Asymptomatic people aged under 65 years will be able to access rebates for full eye examinations only every third year, instead of every second year, in another Federal Budget measure to reduce costs.
In a welcome development, asymptomatic patients aged 65 years and older will have yearly, rather than the current two-yearly access to Medicare rebateable comprehensive eye examinations.
Optometry Australia (formerly OAA) CEO Genevieve Quilty welcomed the move for government subsidisation of more frequent examinations in older people but said reduced access for younger patients was concerning.
‘There is good evidence for increasing the frequency of access to subsidised comprehensive consultations for those over 65 years, whether or not they have new symptoms,’ she said.
‘This is a welcome development for patients and the profession but we have concerns that reducing the frequency at which asymptomatic patients under 65 can access these consultations could have a negative impact, particularly in terms of preventative health care and early detection of conditions that can threaten sight.
‘We have raised these concerns with the Department of Health and will be continuing these discussions,’ Ms Quilty said.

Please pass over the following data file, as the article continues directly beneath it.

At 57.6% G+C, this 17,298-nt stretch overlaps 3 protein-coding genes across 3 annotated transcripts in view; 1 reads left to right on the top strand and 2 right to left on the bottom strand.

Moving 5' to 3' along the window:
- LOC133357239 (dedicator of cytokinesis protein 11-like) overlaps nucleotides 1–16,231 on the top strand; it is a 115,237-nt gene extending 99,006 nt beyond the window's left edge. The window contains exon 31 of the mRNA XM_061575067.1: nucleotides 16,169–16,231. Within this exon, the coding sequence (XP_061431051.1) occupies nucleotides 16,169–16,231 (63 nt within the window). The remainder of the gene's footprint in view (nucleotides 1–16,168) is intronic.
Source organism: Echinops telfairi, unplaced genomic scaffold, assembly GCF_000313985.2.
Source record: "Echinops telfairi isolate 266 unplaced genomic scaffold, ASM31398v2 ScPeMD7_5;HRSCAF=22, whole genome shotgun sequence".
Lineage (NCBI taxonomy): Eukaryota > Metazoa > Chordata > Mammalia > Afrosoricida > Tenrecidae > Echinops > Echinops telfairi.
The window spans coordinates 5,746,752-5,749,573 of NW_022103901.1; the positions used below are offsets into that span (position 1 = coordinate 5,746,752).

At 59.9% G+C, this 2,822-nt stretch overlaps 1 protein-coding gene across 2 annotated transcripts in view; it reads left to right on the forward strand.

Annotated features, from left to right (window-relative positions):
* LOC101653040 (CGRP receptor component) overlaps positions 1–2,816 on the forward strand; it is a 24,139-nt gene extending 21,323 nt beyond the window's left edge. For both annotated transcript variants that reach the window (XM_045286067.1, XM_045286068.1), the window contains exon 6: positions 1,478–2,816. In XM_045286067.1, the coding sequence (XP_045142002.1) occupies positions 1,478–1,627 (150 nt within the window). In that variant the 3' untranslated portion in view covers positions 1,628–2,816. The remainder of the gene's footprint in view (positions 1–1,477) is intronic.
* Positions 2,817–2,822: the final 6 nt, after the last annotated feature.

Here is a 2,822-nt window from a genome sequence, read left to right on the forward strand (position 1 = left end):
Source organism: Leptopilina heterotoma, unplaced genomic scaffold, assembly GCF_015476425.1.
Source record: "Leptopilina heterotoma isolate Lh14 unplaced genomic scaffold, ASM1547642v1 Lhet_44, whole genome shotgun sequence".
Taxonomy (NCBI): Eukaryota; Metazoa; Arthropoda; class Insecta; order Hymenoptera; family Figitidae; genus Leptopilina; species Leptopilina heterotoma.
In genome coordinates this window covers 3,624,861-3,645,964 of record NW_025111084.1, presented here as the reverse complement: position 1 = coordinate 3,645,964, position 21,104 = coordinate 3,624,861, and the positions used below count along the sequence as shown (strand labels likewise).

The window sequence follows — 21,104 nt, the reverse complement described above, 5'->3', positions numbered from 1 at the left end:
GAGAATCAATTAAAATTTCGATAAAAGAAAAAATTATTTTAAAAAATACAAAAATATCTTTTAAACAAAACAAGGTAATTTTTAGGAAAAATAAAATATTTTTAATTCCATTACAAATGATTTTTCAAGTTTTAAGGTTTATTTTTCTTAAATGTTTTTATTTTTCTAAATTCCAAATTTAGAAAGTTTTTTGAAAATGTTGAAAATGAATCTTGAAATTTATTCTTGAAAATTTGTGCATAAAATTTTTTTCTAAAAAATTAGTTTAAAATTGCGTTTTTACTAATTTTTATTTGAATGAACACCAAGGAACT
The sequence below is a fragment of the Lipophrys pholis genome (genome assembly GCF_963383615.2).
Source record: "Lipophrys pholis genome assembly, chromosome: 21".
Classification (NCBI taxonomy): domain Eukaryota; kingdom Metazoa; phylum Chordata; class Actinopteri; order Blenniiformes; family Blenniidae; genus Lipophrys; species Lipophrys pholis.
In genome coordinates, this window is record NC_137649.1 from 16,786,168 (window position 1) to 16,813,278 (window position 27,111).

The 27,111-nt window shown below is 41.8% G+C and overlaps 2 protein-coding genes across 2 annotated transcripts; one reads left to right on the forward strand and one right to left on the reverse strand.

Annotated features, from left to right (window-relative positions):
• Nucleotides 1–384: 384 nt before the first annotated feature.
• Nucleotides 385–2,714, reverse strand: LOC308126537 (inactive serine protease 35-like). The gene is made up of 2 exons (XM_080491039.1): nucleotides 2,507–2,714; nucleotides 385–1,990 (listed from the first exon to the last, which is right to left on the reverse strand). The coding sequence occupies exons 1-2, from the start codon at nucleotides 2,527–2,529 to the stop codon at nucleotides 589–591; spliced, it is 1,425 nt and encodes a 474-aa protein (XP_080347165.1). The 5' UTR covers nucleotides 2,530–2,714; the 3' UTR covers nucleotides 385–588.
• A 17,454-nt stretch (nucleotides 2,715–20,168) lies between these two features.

‘The Budget measure is clear that the reduction in the frequency at which those under 65 can access subsidised comprehensive consultations applies to situations in which patients are asymptomatic.
‘How asymptomatic is defined will be important. This is a definition we are keen to work with the department in developing,’ she said.
Optometry Australia president Andrew Harris said that about 75 per cent of eye and vision problems in Australia were preventable with early detection by eye-care professionals such as optometrists, and called for a return to two-yearly, rather than three-yearly, subsidised checks for the under 65s.
‘Optometry requires an immediate return to 85 per cent government rebates for patients, adequate annual indexation of the MBS and a return to access to rebates every second year for full eye examinations for Australians under 65 years of age,’ he said.
Ms Quilty said the Budget threatened to negate the ability of optometrists to meet the growing eye-care needs of the community through an erosion of the Medicare investment in primary eye health and vision services.